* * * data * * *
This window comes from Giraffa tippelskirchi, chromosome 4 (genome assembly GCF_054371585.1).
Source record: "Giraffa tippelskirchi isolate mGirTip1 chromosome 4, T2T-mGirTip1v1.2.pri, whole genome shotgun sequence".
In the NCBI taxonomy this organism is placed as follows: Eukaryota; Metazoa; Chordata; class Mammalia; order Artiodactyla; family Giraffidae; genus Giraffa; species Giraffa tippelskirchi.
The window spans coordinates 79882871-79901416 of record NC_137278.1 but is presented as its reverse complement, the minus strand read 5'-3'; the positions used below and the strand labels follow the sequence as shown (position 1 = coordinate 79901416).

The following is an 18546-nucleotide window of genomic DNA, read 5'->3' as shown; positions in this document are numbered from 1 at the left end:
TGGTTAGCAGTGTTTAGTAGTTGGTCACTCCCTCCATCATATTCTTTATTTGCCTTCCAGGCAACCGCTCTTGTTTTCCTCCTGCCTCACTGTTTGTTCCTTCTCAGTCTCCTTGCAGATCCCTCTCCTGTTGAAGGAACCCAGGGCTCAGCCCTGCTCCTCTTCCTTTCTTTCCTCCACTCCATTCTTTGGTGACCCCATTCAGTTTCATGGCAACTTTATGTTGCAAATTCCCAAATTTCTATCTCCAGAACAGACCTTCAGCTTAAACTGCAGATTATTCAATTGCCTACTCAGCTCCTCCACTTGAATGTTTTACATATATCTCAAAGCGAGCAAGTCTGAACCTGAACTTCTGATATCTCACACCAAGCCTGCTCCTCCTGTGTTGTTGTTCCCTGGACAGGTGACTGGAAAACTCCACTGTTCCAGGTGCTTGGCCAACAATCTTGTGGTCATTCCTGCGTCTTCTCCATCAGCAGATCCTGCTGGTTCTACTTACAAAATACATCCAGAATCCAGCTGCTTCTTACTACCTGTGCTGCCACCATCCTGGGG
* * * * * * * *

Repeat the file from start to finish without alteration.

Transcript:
This window comes from Giraffa tippelskirchi, chromosome 4 (genome assembly GCF_054371585.1).
Source record: "Giraffa tippelskirchi isolate mGirTip1 chromosome 4, T2T-mGirTip1v1.2.pri, whole genome shotgun sequence".
In the NCBI taxonomy this organism is placed as follows: Eukaryota; Metazoa; Chordata; class Mammalia; order Artiodactyla; family Giraffidae; genus Giraffa; species Giraffa tippelskirchi.
The window spans coordinates 79882871-79901416 of record NC_137278.1 but is presented as its reverse complement, the minus strand read 5'-3'; the positions used below and the strand labels follow the sequence as shown (position 1 = coordinate 79901416).

The following is an 18546-nucleotide window of genomic DNA, read 5'->3' as shown; positions in this document are numbered from 1 at the left end:
TGGTTAGCAGTGTTTAGTAGTTGGTCACTCCCTCCATCATATTCTTTATTTGCCTTCCAGGCAACCGCTCTTGTTTTCCTCCTGCCTCACTGTTTGTTCCTTCTCAGTCTCCTTGCAGATCCCTCTCCTGTTGAAGGAACCCAGGGCTCAGCCCTGCTCCTCTTCCTTTCTTTCCTCCACTCCATTCTTTGGTGACCCCATTCAGTTTCATGGCAACTTTATGTTGCAAATTCCCAAATTTCTATCTCCAGAACAGACCTTCAGCTTAAACTGCAGATTATTCAATTGCCTACTCAGCTCCTCCACTTGAATGTTTTACATATATCTCAAAGCGAGCAAGTCTGAACCTGAACTTCTGATATCTCACACCAAGCCTGCTCCTCCTGTGTTGTTGTTCCCTGGACAGGTGACTGGAAAACTCCACTGTTCCAGGTGCTTGGCCAACAATCTTGTGGTCATTCCTGCGTCTTCTCCATCAGCAGATCCTGCTGGTTCTACTTACAAAATACATCCAGAATCCAGCTGCTTCTTACTACCTGTGCTGCCACCATCCTGGGG